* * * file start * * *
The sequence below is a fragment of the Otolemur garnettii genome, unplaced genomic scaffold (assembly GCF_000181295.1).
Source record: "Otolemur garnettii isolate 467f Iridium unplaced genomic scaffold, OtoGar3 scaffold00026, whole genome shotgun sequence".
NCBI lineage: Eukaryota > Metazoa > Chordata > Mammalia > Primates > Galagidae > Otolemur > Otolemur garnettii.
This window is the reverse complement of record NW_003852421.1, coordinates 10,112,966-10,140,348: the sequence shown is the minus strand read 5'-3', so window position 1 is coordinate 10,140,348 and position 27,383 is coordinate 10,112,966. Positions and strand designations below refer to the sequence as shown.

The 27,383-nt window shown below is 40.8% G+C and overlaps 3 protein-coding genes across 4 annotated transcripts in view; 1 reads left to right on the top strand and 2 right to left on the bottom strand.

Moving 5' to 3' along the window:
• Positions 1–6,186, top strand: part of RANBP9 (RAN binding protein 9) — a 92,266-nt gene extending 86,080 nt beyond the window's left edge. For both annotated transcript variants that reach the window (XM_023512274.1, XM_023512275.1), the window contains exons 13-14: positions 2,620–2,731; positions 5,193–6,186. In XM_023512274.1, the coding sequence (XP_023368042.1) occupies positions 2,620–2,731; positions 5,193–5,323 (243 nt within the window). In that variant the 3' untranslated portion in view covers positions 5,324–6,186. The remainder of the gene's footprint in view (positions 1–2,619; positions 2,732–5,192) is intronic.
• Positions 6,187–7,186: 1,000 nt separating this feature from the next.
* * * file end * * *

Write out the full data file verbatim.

The sequence below is a fragment of the Otolemur garnettii genome, unplaced genomic scaffold (assembly GCF_000181295.1).
Source record: "Otolemur garnettii isolate 467f Iridium unplaced genomic scaffold, OtoGar3 scaffold00026, whole genome shotgun sequence".
NCBI lineage: Eukaryota > Metazoa > Chordata > Mammalia > Primates > Galagidae > Otolemur > Otolemur garnettii.
This window is the reverse complement of record NW_003852421.1, coordinates 10,112,966-10,140,348: the sequence shown is the minus strand read 5'-3', so window position 1 is coordinate 10,140,348 and position 27,383 is coordinate 10,112,966. Positions and strand designations below refer to the sequence as shown.

The 27,383-nt window shown below is 40.8% G+C and overlaps 3 protein-coding genes across 4 annotated transcripts in view; 1 reads left to right on the top strand and 2 right to left on the bottom strand.

Moving 5' to 3' along the window:
• Positions 1–6,186, top strand: part of RANBP9 (RAN binding protein 9) — a 92,266-nt gene extending 86,080 nt beyond the window's left edge. For both annotated transcript variants that reach the window (XM_023512274.1, XM_023512275.1), the window contains exons 13-14: positions 2,620–2,731; positions 5,193–6,186. In XM_023512274.1, the coding sequence (XP_023368042.1) occupies positions 2,620–2,731; positions 5,193–5,323 (243 nt within the window). In that variant the 3' untranslated portion in view covers positions 5,324–6,186. The remainder of the gene's footprint in view (positions 1–2,619; positions 2,732–5,192) is intronic.
• Positions 6,187–7,186: 1,000 nt separating this feature from the next.